Air

Fog can be deadly, says study

Fog water contains 20 times more monomethylmercury, the most neuro-toxic form of mercury, than rain water

 
By Jigyasa Watwani
Last Updated: Friday 18 December 2015
Fog in Delhi Credit: Vikas Choudhary, Flickr
Fog in Delhi Credit: Vikas Choudhary, Flickr Fog in Delhi Credit: Vikas Choudhary, Flickr

A recent session on the science of fog in the 48th annual fall meeting of the American Geophysical Union (AGU) has revealed that fog water contains nearly 20 times more monomethylmercury (MMHg), the most neuro-toxic form of mercury, than rain water.

The findings were reported by scientists working on FogNet, a fog water collection network along the Pacific coast of the United States. Situated in eight coastal sites in California, scientists working on the programme collected coastal/marine fog via active and passive collectors to carry out chemical analyses and volumetric determination.

Active collectors have a fan that pulls air in and collects droplets on teflon strings. These droplets then flow into a collection bottle and can be used for chemical sampling. On the other hand, a passive collector is a one square metre mesh where water droplets coalesce and drip down into a tray for volumetric analysis. Using the active and passive collectors, the flux of MMHg from the fog into the landscape can be calculated.

What is fog?
 
Fog is a cloud touching the ground. The densely-packed small water droplets lend a horizontal visibility of less than 1 km. On the other hand, mist is a fuzzy cloud which lends a horizontal visibility in the range of 1-10 km.

FogNet’s findings from two summers of chemical and volumetric sampling were startling: The concentration and flux of MMHg in terrestrial systems due to fog was greater than that due to rain, although fog water contributed only five per cent to the precipitation in coastal California.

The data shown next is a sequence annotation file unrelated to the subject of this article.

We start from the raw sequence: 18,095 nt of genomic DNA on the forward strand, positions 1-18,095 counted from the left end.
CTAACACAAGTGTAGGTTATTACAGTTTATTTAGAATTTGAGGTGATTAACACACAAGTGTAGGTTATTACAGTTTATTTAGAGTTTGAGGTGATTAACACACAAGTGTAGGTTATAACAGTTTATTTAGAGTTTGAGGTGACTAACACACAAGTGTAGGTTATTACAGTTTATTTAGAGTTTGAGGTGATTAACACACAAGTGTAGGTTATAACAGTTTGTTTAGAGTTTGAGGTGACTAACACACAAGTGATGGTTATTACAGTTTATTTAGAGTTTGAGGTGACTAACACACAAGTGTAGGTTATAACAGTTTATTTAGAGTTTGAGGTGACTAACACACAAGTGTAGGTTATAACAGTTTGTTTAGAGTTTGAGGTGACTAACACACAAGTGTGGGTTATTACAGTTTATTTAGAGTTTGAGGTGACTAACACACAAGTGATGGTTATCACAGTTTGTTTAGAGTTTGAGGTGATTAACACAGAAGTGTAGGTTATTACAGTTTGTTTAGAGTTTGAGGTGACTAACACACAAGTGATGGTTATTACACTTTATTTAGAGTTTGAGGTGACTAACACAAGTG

But why might that be? US’ National science Foundation funded the Moss Landing Marine Labs, a multi-campus marine research consortium of the California State University System, to look at how fog acted like a vector of MMHg from oceans to the land.

Kennith Coale from the lab spoke about a new model to explain how the nastier cousin of dimethylmecury (DMHg) got here. According to Coale, DMHg in sea water evades from the surface, especially in regions of upwelling eddies. Cyclonic eddies are major features of the Californian current.

It, then, demythlates to MMHg under acidic conditions such as fog. As fog drifts ashore, fog water rich in MMHg collects in the watershed on leaves and stems.

Also, Coale explained, fog has more MMHg than rain as it forms at the surface of the ocean, in direct proximity to the source of DMHg.

Clive Dorman of the Scripps Institute of Oceanography also revealed that marine fog occurrence along California has increased by 7.4 per cent over 1950-2007. Marine fog is most frequent during summer and over the coldest sea surface temperature. “The highest concentration of fog is jammed up against the coast,” Dorman said.

We need to understand the science of fog better as it is now touted to be one of the ways in which climate change is manifesting itself. “Also, it makes for good photography,” Weiss said.

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